The French film Une semaine de vacances (1980) was shown in the U. S. with the title A Week's Vacation. It was co-written and directed by Bernard Tavernier. The movie stars Nathalie Baye as Laurence, a high school teacher in Lyon. She's a good teacher, but she isn't happy at school. She's not happy about her boy friend. In fact, she's not happy about much in her life, although people think she should be happy. My problem with the movie is that it's hard to like the protagonist. People ask her if she's going to keep teaching. People ask her what she would do if she stopped teaching. People ask her if she will marry her boy friend. People ask her if she wants to have children. Her answer to each of these questions is, "I don't know." Bernard Tavernier was a great director. Nathalie Baye is a great actor. It's no surprise that the direction and acting were fine. However, I didn't appreciate the plot or identify with the protagonist. Bernard Tavernier died on March 25th, 2021, just a few days before I wrote this review. He directed many great films, which I recommend. However, I consider this one of his lesser films. I think that this movie is worth watching, but it's not a must-see. It has a weak IMDb rating of 6.7. I agreed, and rated it 7.

Reviewed by jromanbaker 10 / 10 / 10

The hardest part is to listen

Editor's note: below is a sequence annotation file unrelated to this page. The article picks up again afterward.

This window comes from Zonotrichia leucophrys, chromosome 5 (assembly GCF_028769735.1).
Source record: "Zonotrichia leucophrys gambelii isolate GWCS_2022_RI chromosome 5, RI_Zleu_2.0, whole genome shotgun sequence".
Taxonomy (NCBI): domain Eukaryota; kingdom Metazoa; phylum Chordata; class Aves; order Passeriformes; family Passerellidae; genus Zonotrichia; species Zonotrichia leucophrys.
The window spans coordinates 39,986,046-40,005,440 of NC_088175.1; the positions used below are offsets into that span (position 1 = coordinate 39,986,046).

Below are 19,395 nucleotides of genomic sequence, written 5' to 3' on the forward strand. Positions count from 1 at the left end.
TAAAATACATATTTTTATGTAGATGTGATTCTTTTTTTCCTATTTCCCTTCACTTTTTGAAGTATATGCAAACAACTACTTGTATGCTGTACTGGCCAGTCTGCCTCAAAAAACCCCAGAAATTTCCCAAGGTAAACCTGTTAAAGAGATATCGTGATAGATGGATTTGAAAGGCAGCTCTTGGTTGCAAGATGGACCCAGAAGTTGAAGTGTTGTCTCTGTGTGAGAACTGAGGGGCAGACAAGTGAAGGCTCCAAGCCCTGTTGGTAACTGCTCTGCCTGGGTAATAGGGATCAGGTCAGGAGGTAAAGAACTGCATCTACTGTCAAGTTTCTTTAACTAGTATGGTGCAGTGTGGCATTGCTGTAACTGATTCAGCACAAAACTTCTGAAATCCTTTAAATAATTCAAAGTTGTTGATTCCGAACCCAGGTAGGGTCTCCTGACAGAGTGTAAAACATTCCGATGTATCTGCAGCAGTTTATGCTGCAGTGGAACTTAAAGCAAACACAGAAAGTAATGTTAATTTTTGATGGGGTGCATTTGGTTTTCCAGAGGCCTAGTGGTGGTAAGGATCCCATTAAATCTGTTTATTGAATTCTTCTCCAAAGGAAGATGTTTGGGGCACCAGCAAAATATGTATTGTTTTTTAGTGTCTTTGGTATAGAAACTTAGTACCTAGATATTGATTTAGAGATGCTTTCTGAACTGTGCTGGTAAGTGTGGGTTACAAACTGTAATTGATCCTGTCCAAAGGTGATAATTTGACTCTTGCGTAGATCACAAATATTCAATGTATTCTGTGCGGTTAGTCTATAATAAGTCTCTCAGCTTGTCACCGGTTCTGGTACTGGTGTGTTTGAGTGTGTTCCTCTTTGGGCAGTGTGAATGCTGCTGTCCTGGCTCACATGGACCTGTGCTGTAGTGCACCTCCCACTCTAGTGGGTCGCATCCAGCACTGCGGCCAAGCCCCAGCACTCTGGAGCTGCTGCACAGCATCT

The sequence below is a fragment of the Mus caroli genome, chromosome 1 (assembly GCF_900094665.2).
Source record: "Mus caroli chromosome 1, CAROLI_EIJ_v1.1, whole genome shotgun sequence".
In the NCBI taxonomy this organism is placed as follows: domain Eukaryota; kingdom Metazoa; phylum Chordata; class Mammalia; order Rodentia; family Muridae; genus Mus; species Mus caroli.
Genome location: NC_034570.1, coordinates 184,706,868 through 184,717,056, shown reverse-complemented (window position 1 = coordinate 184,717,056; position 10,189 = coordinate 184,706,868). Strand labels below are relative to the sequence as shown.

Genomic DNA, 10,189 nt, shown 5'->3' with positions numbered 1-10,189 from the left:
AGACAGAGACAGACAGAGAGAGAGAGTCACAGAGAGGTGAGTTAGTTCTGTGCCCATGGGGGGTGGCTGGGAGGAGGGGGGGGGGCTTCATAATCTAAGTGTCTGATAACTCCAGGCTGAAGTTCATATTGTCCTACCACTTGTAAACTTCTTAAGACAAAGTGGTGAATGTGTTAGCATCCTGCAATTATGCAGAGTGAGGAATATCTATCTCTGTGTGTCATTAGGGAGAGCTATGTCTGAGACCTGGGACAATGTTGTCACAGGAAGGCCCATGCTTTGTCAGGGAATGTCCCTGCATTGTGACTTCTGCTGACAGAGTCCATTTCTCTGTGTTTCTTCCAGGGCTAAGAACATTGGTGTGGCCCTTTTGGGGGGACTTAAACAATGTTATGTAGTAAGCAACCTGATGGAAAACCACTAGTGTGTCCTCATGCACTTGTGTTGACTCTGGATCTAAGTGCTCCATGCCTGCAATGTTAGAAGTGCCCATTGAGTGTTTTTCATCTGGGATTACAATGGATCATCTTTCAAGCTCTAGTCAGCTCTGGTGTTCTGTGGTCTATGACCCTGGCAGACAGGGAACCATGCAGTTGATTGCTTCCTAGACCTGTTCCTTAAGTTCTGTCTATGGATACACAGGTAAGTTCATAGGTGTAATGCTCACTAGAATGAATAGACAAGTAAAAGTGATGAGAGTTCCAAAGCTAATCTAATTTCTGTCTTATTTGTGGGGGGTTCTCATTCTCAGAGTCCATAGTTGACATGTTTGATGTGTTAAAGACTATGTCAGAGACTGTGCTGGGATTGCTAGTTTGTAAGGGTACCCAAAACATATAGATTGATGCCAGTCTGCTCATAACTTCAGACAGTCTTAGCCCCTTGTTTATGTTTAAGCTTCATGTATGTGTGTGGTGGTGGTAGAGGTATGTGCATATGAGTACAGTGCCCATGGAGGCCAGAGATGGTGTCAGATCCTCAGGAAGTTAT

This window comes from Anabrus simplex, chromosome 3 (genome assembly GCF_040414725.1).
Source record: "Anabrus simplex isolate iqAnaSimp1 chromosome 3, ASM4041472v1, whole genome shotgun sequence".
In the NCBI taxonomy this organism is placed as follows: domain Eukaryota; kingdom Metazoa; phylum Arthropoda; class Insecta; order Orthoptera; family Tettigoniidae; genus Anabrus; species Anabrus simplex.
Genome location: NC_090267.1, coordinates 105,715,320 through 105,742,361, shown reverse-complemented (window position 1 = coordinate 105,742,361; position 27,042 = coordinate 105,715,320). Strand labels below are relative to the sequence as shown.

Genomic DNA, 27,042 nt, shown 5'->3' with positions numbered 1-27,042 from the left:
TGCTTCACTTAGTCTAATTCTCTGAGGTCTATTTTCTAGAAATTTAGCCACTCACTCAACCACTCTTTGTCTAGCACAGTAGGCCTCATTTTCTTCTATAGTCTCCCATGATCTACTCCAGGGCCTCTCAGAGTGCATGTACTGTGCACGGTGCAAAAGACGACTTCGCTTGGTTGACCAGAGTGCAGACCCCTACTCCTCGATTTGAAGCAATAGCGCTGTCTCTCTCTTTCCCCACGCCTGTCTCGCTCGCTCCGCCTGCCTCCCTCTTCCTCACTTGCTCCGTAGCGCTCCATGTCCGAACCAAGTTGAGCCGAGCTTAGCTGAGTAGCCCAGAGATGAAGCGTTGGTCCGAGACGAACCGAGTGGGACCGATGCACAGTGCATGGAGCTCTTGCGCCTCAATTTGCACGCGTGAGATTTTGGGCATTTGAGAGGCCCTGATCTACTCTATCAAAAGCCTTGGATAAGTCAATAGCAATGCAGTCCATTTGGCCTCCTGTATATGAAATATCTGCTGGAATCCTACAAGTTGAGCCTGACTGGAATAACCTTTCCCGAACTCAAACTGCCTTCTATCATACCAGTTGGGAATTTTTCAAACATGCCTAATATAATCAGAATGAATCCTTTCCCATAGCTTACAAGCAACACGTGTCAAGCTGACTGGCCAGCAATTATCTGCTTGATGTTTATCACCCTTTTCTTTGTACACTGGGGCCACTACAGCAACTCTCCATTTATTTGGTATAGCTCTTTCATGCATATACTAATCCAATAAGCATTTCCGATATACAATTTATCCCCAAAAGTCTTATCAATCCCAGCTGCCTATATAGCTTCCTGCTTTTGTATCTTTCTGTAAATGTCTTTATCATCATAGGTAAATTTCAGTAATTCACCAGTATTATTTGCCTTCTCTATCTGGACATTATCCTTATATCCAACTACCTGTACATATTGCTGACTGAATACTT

I have my own take on this masterpiece by the great Bertrand Tavernier and that is to listen; to listen to others and to oneself. Talk to others, but listen to others. Laurence played by Nathalie Baye ( who is one of France's finest actors ) is a schoolteacher and she is having a breakdown. She either has to stay in her profession, stay with her lover who adores her or move on. Is moving on the answer or staying still ? By talking to others she spends her time out from school and tries to make a decision. She listens to the problems of those around her and she is a child again in the classroom of life, and painfully and slowly she learns what a sublime horror it is to be human. This film is a masterpiece because it explores both on a personal level and on a societal level. We all have problems of ageing, loving and eventually dying in a world that seems to make of us just a number. A song of the day, about being just a number plays more than once and Tavernier shows with intelligent persuasion that a pop song and a bad television programme can also help us understand life and to live. There is a wonderful kick at Opera in the film that had me cheering. Most need the smallest and most popular things to survive. That includes dialogue, which the film is full of and through dialogue with others we just may be strong enough to continue, to cohabit with an unjust world and to grow into just being ourselves. The scenario is full of working people, and not the luxury class of those who can afford not to care or who just feed off others without giving. A lot of cinema depicts these people but in this film they are not there. True life is richer than the laziness and opportunism of the rich. I am astonished this film has only 4 reviews. People not wanting to listen perhaps ? Forty years on and in desperate times this film has perhaps greater relevance than in 1980 and a big thank you for Tavernier, Baye and all of the other actors for making this essential film what it is. It maybe ' old ' to some, but looks as fresh to me as its first outing in the cinema.